Selecting the Right Engagement Model for Business Software Development

Why Businesses are Shifting to Mobile Apps in 2018
April 4, 2018

The Prelude

Software Development has shaped the economic and social face of the world in the last three decades. What was once considered gibberish and confined to the elite minds that put humans on the Moon and cracked the German Enigma is now a popular profession that has created landmarks like the Silicon Valley and icons like Bill Gates and Steve Jobs. With the spurt in revolutionary product ideas in the late 90s, the need to put those ‘ideas’ into execution demanded the best development-skills, and this ‘demand’ has been only growing with time.

This brings us to an aspect of software development that has always been a vital business decision for companies – the most cost-effective engagement model. Business Software development has moved from being a mandatory in-house requirement by relaxing its rigidness and now accepting offshore and even freelance development. Choosing the right engagement model for software development is therefore essential to create state-of-the-art products without which it is impossible to survive in this cut-throat market.

Here is what we think about choosing the right engagement model: 

1) The Package Tour aka the Fixed Price Model

Imagine this: You have decided that you want to visit a popular tourist destination, and it’s just to check an item off your bucket-list. The best bet you probably have is to take up a package that includes every attraction in the city; you may even fix the sightseeing spots which interest you before the tour starts!

This is a great option if you have done some meticulous research on the places you need to visit, the distances between them, the time spent in traveling from one location to another, the opening and closing hours of museums and galleries, and so on. The flip side is that you are in no position to experience flexibility. However, you can be satisfied that everything you’d asked for was provided and that you are not paying anything more or anything less than what you had agreed on initially.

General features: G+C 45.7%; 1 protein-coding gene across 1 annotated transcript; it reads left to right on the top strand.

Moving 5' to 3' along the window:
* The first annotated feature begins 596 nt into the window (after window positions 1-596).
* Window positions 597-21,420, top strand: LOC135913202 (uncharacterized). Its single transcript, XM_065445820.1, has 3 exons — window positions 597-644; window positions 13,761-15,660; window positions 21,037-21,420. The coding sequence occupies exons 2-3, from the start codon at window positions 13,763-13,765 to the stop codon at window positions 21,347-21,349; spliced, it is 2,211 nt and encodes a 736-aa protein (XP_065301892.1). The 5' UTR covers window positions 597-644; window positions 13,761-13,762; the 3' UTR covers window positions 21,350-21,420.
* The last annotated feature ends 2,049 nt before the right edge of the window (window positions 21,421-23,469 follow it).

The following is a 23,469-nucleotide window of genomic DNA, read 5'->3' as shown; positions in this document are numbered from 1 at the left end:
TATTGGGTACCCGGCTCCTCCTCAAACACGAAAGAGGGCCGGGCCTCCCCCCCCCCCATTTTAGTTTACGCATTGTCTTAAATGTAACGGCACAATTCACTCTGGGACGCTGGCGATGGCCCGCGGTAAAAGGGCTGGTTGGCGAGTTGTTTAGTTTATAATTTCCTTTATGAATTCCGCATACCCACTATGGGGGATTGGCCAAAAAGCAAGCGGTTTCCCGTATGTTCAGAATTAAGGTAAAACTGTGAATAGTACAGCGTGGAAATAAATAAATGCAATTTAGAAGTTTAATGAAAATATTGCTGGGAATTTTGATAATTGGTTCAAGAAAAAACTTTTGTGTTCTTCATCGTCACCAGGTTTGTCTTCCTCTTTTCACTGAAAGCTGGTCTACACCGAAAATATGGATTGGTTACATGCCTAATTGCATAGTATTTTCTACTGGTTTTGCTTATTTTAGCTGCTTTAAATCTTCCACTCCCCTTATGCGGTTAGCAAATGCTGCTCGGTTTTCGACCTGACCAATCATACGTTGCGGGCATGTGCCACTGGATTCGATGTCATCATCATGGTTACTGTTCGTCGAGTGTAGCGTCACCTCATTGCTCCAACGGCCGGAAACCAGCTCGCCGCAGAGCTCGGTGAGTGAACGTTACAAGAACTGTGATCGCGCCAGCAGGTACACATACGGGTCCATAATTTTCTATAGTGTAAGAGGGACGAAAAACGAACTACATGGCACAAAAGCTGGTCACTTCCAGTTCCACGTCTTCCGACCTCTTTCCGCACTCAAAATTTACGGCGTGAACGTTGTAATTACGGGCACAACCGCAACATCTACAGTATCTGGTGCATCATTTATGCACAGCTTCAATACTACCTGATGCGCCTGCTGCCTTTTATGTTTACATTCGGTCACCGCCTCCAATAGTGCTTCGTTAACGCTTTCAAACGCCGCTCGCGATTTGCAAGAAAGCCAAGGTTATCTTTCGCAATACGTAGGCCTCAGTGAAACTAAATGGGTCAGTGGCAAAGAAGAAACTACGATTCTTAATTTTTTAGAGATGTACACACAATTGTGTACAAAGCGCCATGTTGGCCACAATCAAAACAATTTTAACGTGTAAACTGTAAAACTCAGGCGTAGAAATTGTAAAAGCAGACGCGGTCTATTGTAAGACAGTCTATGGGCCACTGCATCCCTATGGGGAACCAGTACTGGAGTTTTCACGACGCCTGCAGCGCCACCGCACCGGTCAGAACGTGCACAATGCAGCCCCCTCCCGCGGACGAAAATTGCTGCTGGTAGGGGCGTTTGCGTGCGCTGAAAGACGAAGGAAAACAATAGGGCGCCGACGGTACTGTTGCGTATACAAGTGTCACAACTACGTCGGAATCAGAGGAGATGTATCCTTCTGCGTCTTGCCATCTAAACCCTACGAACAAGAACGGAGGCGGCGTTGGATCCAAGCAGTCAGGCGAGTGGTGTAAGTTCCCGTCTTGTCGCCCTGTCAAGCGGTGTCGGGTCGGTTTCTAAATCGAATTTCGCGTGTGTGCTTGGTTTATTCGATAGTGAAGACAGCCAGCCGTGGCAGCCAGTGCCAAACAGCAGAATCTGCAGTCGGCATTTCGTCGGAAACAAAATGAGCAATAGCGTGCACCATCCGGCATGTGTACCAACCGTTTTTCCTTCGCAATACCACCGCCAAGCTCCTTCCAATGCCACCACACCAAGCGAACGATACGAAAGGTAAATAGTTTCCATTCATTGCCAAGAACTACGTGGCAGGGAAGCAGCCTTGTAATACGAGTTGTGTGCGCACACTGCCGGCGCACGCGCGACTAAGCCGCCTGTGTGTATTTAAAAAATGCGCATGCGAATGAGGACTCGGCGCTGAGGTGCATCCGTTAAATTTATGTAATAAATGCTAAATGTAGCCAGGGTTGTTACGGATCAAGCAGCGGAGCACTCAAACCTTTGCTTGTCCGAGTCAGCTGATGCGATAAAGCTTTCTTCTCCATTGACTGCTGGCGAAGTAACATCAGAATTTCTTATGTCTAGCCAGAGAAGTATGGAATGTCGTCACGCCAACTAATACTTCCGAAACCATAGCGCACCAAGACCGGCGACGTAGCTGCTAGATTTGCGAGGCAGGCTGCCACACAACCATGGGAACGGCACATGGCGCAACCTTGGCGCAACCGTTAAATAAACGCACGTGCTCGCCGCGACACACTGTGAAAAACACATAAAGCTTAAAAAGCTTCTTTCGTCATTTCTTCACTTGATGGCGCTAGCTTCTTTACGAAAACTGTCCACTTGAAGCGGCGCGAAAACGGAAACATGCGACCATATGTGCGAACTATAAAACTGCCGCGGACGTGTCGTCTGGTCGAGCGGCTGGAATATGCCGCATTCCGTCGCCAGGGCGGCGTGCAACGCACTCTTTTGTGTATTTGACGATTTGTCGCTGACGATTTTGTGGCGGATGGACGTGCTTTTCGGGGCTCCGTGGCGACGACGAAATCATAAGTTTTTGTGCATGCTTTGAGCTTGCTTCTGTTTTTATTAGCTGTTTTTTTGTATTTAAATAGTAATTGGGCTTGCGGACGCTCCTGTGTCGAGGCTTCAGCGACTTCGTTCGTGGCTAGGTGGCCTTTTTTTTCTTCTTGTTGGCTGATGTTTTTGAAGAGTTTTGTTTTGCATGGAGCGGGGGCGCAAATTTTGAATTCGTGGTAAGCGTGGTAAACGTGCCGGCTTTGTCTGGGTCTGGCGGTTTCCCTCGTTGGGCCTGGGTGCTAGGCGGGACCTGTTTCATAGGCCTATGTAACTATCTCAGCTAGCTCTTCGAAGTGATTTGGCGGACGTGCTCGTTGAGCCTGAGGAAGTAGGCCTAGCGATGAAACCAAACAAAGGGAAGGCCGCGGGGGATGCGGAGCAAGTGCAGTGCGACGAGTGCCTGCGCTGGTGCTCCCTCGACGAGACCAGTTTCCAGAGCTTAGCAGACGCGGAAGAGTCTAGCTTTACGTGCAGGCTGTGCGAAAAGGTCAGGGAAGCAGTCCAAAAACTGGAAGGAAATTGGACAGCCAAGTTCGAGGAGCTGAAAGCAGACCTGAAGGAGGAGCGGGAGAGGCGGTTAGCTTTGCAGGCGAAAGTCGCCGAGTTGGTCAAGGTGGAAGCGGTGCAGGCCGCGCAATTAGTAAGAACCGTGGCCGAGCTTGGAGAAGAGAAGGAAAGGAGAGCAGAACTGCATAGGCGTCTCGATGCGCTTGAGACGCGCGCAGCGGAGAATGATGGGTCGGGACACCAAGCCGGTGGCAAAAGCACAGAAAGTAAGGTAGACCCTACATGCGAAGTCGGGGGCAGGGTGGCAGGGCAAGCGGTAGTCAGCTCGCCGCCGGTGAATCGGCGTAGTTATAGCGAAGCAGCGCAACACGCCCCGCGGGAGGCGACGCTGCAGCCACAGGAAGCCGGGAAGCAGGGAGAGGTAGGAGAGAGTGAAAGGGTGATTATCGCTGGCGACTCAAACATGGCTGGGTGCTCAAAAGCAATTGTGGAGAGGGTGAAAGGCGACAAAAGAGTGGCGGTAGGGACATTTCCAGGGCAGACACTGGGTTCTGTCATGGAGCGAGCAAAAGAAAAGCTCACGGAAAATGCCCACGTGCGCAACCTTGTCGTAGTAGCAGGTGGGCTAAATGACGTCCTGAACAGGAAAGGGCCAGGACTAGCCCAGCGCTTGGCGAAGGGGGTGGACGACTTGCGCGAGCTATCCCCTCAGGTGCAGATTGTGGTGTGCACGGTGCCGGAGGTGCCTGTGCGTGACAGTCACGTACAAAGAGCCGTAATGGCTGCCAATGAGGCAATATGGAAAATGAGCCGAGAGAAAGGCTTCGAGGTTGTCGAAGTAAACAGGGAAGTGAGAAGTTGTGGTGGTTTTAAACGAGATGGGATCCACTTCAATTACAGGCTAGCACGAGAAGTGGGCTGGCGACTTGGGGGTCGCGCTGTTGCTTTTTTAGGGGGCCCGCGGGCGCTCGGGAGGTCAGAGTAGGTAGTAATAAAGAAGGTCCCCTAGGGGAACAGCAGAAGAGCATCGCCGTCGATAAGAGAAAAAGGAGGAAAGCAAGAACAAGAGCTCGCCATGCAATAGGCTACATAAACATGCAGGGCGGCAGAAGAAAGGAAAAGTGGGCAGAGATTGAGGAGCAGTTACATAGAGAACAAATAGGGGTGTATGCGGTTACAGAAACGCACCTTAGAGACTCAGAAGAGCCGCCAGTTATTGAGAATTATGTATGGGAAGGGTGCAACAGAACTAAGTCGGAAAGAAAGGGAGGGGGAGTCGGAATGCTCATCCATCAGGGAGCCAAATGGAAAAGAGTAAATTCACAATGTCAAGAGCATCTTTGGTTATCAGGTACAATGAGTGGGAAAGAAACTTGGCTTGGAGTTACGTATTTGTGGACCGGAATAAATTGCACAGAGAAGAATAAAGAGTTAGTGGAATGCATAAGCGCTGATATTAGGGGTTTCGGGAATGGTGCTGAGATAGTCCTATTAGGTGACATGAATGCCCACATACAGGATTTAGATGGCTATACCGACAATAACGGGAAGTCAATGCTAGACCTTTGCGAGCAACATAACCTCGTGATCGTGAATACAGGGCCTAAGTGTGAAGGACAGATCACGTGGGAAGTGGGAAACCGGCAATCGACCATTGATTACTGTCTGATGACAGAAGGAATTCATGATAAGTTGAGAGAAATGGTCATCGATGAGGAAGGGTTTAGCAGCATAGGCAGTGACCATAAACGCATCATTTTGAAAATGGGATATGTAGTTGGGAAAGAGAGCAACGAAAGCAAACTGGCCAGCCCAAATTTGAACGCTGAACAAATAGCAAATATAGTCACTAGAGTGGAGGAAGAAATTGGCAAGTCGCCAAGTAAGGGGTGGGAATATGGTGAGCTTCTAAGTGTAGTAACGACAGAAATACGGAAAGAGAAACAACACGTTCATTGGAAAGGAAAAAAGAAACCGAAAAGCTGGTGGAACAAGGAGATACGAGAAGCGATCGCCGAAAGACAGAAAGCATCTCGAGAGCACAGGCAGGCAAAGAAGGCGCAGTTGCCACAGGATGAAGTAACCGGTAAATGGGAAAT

Extend this to the realm of software development engagement; if you know your requirements, and your financial and temporal limits, this ‘Fixed Price’ model is the best choice for you. The Fixed Price model can also serve as a litmus test for hiring freelancers or development partners.

Fixed Price Software Development

The Pros:

  • It’s well-defined and well-negotiated. There’s no room for lapses.
  • There is a push to get the complete picture of the software even before the development starts.

The Cons:

  • There is no room for flexibility. Your eureka moment of a new feature should wait to materialize.
  • Any gaps in communication would mean that the delivered product could be unsatisfactory.

The Fixed Price model works best for developing products on a short-term basis with features that are hot in the market, maybe with some additions and features that give it an extra garnish of appeal!

2) The Chauffeur-Driven Hired Car aka the Time & Material Model:

So, you’ve arrived at your destination, and you are feeling a bit adventurous and you are sure that you do not wish to confine your experience to a ‘package’. So, you decide to hire a car with a driver and pay that person for the time spent and distance covered (the experience and expertise of the driver would be an added variable).

In this manner, you are free to add items to your itinerary, and you are free to remove them at your will. You feel free to stop at any place and enjoy as much as you want, as long as cost and time are not concerns.